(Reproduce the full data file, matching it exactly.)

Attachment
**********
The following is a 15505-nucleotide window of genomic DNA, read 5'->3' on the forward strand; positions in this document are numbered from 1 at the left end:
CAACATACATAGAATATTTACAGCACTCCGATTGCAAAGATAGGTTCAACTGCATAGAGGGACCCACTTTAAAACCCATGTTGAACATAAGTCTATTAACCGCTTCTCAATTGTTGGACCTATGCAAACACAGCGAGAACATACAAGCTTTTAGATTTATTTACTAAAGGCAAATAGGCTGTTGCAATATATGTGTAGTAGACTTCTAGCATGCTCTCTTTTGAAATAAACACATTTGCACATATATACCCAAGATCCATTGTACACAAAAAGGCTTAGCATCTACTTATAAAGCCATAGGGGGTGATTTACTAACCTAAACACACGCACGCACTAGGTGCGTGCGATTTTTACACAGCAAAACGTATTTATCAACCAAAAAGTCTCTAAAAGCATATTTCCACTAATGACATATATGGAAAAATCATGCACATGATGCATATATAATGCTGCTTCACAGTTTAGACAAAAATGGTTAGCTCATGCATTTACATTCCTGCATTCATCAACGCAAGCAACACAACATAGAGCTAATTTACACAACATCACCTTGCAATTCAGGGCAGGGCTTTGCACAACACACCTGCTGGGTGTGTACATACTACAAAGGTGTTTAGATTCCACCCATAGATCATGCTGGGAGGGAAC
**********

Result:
The following is a 15505-nucleotide window of genomic DNA, read 5'->3' on the forward strand; positions in this document are numbered from 1 at the left end:
CAACATACATAGAATATTTACAGCACTCCGATTGCAAAGATAGGTTCAACTGCATAGAGGGACCCACTTTAAAACCCATGTTGAACATAAGTCTATTAACCGCTTCTCAATTGTTGGACCTATGCAAACACAGCGAGAACATACAAGCTTTTAGATTTATTTACTAAAGGCAAATAGGCTGTTGCAATATATGTGTAGTAGACTTCTAGCATGCTCTCTTTTGAAATAAACACATTTGCACATATATACCCAAGATCCATTGTACACAAAAAGGCTTAGCATCTACTTATAAAGCCATAGGGGGTGATTTACTAACCTAAACACACGCACGCACTAGGTGCGTGCGATTTTTACACAGCAAAACGTATTTATCAACCAAAAAGTCTCTAAAAGCATATTTCCACTAATGACATATATGGAAAAATCATGCACATGATGCATATATAATGCTGCTTCACAGTTTAGACAAAAATGGTTAGCTCATGCATTTACATTCCTGCATTCATCAACGCAAGCAACACAACATAGAGCTAATTTACACAACATCACCTTGCAATTCAGGGCAGGGCTTTGCACAACACACCTGCTGGGTGTGTACATACTACAAAGGTGTTTAGATTCCACCCATAGATCATGCTGGGAGGGAAC